Document Details

Climate Change and the Delta: A Synthesis (Public Review Draft)

Delta Stewardship Council (DSC) | March 23, 2018
Summary

The Delta Reform Act of 2009 (Water Code Section 85066) requires that the Delta Stewardship Council adopt a Delta Plan (the Plan) to achieve the coequal goals of providing a more reliable water supply for California and protecting, restoring, and enhancing the Delta ecosystem (Water Code Section 85000). In the time since the Plan was adopted in 2013, a significant shift in State planning for Delta ecosystem protection, restoration, and enhancement has occurred, prompting review of the Delta Plan to  examine whether its strategies are still suited to achieve the ecological goals of the Delta Reform Act. As such, the Delta Stewardship Council (Council) is developing an amendment of the Plan’s Chapter 4, Protect, Restore, and Enhance the Delta Ecosystem.

Council staff are reviewing the best-available science to inform amendment of Chapter 4 of the Delta Plan. To support this effort, Council staff have developed three science  synthesis papers. This paper focuses on the effects of climate change in the Delta and is accompanied by two other papers focused on the Delta ecosystem (terrestrial and  aquatic resources) and restoration. Climate change is of interest for the Chapter 4  amendment given recent rapid advancements in research on climate change and its  effects on the Delta ecosystem that have occurred since the Delta Plan was adopted in  2013 (Dettinger et al. 2016).

Climate change has the potential to significantly affect the Delta ecosystem by raising  air and water temperatures, changing the timing and volume of flows into and through  the Delta, increasing tidal inundation with sea-level rise (SLR), and increasing salinity  intrusion into the Delta. Climate change is recognized as a global stressor in Chapter 4 of the 2013 Delta Plan, but the effects of climate change on Delta ecosystems are  discussed only briefly and with limited consideration of management strategies that address the issue. Chapter 4 of the Delta Plan identifies five key stressors to the Delta  ecosystem and core strategies for addressing each. Climate change has interrelated  effects on all five core strategy areas: Delta flows, habitat, water quality, non-native 28 species, and hatcheries and harvest management.

The Delta Reform Act specifies consideration of “the future impact of climate change and sea-level rise” (Water Code Section 85066), and identifies a restoration timeline horizon of 2100 (Water Code Section 85302). More generally, Executive Order B-30-15, signed by Governor Brown in April 2015, requires that State agencies incorporate climate change into planning and investment decisions, and that they prioritize natural infrastructure and actions for climate preparedness.

Description

The Delta Reform Act of 2009 (Water Code Section 85066) requires that the Delta Stewardship Council adopt a Delta Plan (the Plan) to achieve the coequal goals of providing a more reliable water supply for California and protecting, restoring, and enhancing the Delta ecosystem (Water Code Section 85000). In the time since the Plan was adopted in 2013, a significant shift in State planning for Delta ecosystem protection, restoration, and enhancement has occurred, prompting review of the Delta Plan to  examine whether its strategies are still suited to achieve the ecological goals of the Delta Reform Act. As such, the Delta Stewardship Council (Council) is developing an amendment of the Plan’s Chapter 4, Protect, Restore, and Enhance the Delta Ecosystem.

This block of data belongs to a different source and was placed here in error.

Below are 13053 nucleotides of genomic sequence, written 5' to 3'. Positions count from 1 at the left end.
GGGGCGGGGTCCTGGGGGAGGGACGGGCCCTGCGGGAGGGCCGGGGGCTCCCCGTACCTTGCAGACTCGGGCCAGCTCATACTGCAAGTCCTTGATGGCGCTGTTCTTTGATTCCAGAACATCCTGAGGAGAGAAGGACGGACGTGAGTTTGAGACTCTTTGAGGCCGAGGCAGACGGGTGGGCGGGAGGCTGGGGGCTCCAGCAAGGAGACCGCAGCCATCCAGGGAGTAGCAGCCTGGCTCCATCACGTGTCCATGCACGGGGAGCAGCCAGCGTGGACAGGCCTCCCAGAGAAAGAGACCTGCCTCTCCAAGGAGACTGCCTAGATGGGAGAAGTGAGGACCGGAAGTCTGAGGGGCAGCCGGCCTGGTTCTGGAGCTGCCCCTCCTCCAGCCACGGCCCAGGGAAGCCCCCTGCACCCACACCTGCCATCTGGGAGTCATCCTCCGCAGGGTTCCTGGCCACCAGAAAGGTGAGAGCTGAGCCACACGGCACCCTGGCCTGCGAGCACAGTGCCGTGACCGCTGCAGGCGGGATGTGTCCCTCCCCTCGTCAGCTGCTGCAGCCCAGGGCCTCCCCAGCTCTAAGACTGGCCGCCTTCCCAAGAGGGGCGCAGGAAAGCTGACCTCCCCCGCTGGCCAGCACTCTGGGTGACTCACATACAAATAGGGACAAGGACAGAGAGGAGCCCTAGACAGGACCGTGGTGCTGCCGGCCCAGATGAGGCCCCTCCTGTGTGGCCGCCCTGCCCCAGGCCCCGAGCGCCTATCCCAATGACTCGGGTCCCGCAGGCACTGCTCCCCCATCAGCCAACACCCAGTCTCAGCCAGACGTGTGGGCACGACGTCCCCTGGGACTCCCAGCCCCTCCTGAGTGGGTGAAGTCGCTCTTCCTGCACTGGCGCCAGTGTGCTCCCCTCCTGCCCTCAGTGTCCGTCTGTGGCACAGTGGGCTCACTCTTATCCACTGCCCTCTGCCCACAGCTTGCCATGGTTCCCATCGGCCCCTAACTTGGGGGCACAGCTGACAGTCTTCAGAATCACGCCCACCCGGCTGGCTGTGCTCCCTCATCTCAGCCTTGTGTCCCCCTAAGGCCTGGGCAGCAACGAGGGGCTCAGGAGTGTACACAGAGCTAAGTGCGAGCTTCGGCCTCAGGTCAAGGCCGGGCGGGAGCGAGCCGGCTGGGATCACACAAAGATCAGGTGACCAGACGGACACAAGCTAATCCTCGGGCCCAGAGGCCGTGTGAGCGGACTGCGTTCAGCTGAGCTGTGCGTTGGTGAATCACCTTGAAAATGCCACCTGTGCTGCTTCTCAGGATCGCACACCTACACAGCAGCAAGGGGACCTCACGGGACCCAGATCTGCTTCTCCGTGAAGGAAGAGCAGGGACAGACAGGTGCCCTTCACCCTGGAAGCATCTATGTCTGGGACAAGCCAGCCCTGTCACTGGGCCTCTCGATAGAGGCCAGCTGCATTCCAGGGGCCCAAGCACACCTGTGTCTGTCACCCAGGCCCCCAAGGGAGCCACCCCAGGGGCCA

Council staff are reviewing the best-available science to inform amendment of Chapter 4 of the Delta Plan. To support this effort, Council staff have developed three science  synthesis papers. This paper focuses on the effects of climate change in the Delta and is accompanied by two other papers focused on the Delta ecosystem (terrestrial and  aquatic resources) and restoration. Climate change is of interest for the Chapter 4  amendment given recent rapid advancements in research on climate change and its  effects on the Delta ecosystem that have occurred since the Delta Plan was adopted in  2013 (Dettinger et al. 2016).

Climate change has the potential to significantly affect the Delta ecosystem by raising  air and water temperatures, changing the timing and volume of flows into and through  the Delta, increasing tidal inundation with sea-level rise (SLR), and increasing salinity  intrusion into the Delta. Climate change is recognized as a global stressor in Chapter 4 of the 2013 Delta Plan, but the effects of climate change on Delta ecosystems are  discussed only briefly and with limited consideration of management strategies that address the issue. Chapter 4 of the Delta Plan identifies five key stressors to the Delta  ecosystem and core strategies for addressing each. Climate change has interrelated  effects on all five core strategy areas: Delta flows, habitat, water quality, non-native 28 species, and hatcheries and harvest management.

The Delta Reform Act specifies consideration of “the future impact of climate change and sea-level rise” (Water Code Section 85066), and identifies a restoration timeline horizon of 2100 (Water Code Section 85302). More generally, Executive Order B-30-15, signed by Governor Brown in April 2015, requires that State agencies incorporate climate change into planning and investment decisions, and that they prioritize natural infrastructure and actions for climate preparedness.

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Keywords:

climate change, Sacramento–San Joaquin Delta, sea level rise